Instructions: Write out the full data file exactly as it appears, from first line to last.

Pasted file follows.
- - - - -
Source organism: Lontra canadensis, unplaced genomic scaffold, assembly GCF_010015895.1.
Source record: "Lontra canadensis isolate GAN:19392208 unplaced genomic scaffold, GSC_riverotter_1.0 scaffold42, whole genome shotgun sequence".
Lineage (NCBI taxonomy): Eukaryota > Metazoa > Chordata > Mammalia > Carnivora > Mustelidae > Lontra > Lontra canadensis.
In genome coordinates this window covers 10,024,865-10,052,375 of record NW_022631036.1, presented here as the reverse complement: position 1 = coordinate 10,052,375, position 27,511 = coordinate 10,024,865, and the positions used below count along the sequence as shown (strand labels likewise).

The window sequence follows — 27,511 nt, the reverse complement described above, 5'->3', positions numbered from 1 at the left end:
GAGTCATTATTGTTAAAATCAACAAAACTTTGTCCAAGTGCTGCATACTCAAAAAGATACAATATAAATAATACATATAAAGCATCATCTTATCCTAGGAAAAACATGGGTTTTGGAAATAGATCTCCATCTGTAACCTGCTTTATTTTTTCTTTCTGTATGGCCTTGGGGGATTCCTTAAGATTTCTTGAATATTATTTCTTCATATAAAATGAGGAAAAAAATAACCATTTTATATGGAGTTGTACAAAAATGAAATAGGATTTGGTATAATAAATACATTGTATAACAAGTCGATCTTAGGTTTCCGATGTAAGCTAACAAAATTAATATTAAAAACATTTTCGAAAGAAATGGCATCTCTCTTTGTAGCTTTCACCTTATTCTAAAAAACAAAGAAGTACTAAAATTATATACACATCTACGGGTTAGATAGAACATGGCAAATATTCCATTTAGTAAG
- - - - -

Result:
Source organism: Lontra canadensis, unplaced genomic scaffold, assembly GCF_010015895.1.
Source record: "Lontra canadensis isolate GAN:19392208 unplaced genomic scaffold, GSC_riverotter_1.0 scaffold42, whole genome shotgun sequence".
Lineage (NCBI taxonomy): Eukaryota > Metazoa > Chordata > Mammalia > Carnivora > Mustelidae > Lontra > Lontra canadensis.
In genome coordinates this window covers 10,024,865-10,052,375 of record NW_022631036.1, presented here as the reverse complement: position 1 = coordinate 10,052,375, position 27,511 = coordinate 10,024,865, and the positions used below count along the sequence as shown (strand labels likewise).

The window sequence follows — 27,511 nt, the reverse complement described above, 5'->3', positions numbered from 1 at the left end:
GAGTCATTATTGTTAAAATCAACAAAACTTTGTCCAAGTGCTGCATACTCAAAAAGATACAATATAAATAATACATATAAAGCATCATCTTATCCTAGGAAAAACATGGGTTTTGGAAATAGATCTCCATCTGTAACCTGCTTTATTTTTTCTTTCTGTATGGCCTTGGGGGATTCCTTAAGATTTCTTGAATATTATTTCTTCATATAAAATGAGGAAAAAAATAACCATTTTATATGGAGTTGTACAAAAATGAAATAGGATTTGGTATAATAAATACATTGTATAACAAGTCGATCTTAGGTTTCCGATGTAAGCTAACAAAATTAATATTAAAAACATTTTCGAAAGAAATGGCATCTCTCTTTGTAGCTTTCACCTTATTCTAAAAAACAAAGAAGTACTAAAATTATATACACATCTACGGGTTAGATAGAACATGGCAAATATTCCATTTAGTAAG